When I graduated from junior college in the early fifties, I spent hours poring over the brochures sent to me by every military aviation program there was. I wore thick glasses, though, and could not meet the "uncorrected vision" requirements for piloting. It was not without envy that I watched these lucky sons-of-bitches pass in front of our airplane. Over the cabin speaker, we could hear Ground Control still rattling off numbers.
Each fighter had its canopy pulled back. My eleven-year-old daughter, taking her turn in the front seat, waved through the windshield as they passed. One jet pilot noticed and waved back. Victoria signalled in the manner of a hitch-hiker. He applied his brakes, causing the oleo strut in his nose gear to dip. The jet behind him did the same and so on back through the line, like cars on the freeway. Victoria's new friend flipped up the visor on his helmet and grinned. He gallantly gestured for us to proceed onto the taxiway ahead of his jet, which we did.
I took care to stay to the side and well back of the smoldering tail-pipe ahead, but the sounds that surrounded us nevertheless approached the threshold of pain. I switched to the tower frequency.
"Smokey 21, Runway Three-Five, cleared for take-off. Smokey 22, taxi into position and hold. Tanker 14, Runway Three-Zero, cleared for take-off. Tanker 15, taxi into position and hold..."
Eventually, the jet in front of us moved onto the runway and was cleared for take-off. I cleared my throat.
"Colorado Springs Tower, Skylane Two-Eight-Two-Four Foxtrot, holding short in number one positon for Runway Three-Five."
There was a long pause. "Two-Four Foxtrot?" The tower operator might have been annoyed or amused. I couldn't tell.
"That's affirmative, sir," I said, winking at Victoria. "Two-Four Fox is ready for take-off."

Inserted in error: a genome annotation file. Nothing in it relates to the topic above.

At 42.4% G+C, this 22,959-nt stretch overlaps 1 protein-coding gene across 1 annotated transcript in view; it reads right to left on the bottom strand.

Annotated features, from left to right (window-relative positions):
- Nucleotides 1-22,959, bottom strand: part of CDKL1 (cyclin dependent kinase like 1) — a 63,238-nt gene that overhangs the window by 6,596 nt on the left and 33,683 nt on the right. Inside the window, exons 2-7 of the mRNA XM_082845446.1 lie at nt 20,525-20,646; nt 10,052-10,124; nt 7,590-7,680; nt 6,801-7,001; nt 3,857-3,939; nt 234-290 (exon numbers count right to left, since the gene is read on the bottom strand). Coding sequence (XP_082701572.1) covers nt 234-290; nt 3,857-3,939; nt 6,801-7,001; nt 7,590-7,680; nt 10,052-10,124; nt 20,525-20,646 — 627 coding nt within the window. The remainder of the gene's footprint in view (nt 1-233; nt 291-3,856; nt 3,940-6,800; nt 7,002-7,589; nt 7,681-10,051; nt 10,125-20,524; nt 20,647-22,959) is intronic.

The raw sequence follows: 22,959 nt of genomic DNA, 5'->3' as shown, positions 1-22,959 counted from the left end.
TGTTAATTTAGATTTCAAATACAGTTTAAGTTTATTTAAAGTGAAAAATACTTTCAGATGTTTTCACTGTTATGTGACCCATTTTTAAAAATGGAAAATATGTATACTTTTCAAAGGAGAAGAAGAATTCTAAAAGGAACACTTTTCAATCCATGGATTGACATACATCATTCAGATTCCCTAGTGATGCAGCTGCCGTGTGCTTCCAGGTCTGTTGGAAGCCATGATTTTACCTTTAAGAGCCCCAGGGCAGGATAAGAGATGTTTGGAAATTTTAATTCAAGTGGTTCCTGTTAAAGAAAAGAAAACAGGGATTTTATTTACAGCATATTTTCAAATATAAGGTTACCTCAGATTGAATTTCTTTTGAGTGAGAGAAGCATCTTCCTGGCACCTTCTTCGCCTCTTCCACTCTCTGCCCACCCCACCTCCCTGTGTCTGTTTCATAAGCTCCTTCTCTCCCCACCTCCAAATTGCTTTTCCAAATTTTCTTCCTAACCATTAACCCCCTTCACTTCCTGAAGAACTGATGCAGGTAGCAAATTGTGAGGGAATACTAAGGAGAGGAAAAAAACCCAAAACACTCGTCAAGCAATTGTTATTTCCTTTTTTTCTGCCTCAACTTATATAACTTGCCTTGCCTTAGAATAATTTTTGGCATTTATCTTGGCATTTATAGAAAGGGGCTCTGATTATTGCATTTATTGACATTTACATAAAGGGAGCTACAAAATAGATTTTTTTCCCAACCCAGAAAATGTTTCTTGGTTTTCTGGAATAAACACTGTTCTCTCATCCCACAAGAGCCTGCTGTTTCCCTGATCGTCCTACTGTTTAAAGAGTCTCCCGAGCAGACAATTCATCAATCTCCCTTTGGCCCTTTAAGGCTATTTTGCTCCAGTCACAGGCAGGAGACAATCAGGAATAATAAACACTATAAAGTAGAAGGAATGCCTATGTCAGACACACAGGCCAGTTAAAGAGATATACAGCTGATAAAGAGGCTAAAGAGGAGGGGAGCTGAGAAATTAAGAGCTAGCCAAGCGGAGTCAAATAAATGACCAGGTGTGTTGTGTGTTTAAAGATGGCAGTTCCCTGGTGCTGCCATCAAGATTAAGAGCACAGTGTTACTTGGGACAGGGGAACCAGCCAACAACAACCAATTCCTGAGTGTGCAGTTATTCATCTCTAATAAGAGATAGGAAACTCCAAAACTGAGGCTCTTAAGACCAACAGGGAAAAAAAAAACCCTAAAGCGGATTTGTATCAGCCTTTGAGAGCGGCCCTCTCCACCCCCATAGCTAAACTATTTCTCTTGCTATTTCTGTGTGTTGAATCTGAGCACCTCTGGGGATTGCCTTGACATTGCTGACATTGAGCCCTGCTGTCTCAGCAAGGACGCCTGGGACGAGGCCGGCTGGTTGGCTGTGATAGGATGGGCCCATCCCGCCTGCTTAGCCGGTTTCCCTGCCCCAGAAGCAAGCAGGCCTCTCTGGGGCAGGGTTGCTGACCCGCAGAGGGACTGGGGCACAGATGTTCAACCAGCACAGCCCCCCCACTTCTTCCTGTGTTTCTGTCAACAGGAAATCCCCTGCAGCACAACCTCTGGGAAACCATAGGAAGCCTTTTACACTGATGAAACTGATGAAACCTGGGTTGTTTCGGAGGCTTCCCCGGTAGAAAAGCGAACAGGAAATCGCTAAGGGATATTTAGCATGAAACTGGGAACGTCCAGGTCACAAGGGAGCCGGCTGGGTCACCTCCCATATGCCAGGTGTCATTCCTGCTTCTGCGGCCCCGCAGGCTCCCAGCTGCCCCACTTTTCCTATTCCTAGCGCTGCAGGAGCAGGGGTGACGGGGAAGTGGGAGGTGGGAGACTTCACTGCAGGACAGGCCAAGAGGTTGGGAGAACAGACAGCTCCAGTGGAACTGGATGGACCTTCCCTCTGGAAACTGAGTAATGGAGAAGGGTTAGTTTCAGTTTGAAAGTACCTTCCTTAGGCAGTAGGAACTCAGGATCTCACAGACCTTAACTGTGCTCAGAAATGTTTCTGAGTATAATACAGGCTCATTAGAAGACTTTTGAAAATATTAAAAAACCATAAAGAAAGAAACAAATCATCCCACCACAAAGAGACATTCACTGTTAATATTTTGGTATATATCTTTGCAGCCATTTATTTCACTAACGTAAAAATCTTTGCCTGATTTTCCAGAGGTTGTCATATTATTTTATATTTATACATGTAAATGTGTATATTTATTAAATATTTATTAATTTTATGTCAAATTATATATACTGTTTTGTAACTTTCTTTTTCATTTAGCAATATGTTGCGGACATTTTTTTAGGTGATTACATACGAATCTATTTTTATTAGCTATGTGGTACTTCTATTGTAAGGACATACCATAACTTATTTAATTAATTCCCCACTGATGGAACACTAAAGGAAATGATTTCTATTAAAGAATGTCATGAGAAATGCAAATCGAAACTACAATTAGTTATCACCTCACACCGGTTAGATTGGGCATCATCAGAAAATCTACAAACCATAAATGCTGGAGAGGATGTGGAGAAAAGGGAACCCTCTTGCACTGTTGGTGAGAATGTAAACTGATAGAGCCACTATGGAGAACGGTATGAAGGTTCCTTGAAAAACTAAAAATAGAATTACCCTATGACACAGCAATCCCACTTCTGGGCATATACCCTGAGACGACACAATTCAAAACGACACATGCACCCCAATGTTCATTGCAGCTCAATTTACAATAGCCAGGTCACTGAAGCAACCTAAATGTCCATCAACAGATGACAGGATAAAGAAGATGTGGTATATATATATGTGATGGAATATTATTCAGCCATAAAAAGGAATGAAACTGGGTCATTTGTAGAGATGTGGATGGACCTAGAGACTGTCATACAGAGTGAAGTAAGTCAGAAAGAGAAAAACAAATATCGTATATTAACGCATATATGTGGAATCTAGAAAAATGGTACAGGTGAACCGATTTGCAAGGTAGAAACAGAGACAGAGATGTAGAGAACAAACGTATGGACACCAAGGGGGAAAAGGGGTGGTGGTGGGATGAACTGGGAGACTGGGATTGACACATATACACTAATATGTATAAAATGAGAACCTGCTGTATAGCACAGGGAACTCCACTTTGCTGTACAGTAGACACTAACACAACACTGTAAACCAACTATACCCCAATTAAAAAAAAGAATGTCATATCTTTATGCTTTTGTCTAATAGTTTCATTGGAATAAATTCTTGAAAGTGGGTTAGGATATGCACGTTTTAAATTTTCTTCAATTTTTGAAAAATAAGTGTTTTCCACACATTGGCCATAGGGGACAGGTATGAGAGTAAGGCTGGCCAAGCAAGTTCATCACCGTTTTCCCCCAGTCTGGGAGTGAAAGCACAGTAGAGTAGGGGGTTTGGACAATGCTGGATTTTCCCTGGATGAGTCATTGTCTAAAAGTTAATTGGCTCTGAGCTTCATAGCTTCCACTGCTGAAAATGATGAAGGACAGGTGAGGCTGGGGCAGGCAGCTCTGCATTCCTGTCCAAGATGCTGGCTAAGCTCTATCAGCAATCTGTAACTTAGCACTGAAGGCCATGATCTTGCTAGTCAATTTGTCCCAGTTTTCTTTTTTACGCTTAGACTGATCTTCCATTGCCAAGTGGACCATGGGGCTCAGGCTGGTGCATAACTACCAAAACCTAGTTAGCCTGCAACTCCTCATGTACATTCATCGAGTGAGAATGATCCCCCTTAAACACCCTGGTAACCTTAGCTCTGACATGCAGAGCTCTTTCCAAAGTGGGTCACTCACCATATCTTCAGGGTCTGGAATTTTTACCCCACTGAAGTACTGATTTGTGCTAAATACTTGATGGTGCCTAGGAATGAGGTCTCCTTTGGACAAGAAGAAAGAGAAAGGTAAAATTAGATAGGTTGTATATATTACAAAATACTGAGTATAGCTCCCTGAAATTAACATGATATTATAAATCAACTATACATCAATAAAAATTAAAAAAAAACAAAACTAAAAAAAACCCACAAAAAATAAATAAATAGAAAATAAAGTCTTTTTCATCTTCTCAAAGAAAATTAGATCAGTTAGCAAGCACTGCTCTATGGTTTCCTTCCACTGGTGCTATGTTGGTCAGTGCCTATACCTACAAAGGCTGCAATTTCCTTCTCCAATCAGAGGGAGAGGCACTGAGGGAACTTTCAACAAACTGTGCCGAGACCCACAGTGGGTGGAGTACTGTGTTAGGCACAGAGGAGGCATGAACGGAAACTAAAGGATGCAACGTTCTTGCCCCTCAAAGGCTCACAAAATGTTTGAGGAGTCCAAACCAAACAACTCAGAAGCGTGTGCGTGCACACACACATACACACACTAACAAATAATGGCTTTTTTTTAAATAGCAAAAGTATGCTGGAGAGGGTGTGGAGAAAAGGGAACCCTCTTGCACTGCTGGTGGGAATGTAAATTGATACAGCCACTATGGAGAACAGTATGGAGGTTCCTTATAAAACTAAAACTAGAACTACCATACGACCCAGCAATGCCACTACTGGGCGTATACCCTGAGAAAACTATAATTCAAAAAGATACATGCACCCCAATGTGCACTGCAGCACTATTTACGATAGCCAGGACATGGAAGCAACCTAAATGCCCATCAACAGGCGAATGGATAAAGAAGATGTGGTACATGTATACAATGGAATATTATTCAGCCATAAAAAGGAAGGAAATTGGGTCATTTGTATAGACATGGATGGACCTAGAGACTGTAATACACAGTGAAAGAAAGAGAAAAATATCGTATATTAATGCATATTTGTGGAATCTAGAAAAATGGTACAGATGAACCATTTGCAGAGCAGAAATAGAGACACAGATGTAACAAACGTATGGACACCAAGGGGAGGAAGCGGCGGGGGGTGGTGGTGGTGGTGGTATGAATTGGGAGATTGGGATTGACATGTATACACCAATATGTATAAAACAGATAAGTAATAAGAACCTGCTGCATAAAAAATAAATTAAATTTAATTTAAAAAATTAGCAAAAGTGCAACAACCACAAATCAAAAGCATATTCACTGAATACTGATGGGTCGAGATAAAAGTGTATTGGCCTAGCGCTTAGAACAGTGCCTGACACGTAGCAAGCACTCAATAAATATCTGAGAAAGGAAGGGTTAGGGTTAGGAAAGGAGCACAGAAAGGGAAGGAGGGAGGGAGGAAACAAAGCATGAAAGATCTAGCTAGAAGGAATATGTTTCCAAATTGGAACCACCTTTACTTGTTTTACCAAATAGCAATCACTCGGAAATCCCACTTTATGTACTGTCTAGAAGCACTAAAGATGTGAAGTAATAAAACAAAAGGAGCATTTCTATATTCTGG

"All right then, Mr. Two-Four Fox," said the controller with a sigh. "You are cleared for take-off. No delay please. Smokey 28, cleared into position behind the Skylane."
"Hang on," I said to my little family. I brought the power up briskly and whipped the plane onto the runway. "We're going to show these guys what real flying is like." I executed a short-field take-off, our wheels leaving before they had spun a dozen times. At 50 feet above the runway, I pushed the nose down into a less radical climb attitude and raised the flaps.
"Two-Four Fox," said the tower. "Speed and altitude permitting, turn right and depart the control zone on a heading of zero-three-zero."
While the controller was still talking, I banked Two-Four Fox. Now doing a hundred miles per hour, we buzzed the row of tankers at a hundred feet. Hoo-hah!
"Thanks for your cooperation, Two-Four Fox. Smokey 28, cleared for take-off. Smokey 29, into position and hold."
"Thank you," I said into the mike. "And my daughter thanks Smokey 28."
A different voice come over the speaker. "You're welcome, ma'am."
Victoria watched her friend's fighter scream along the runway and arch into the sky. Later, she held the control wheel and smiled at me while I polished my glasses.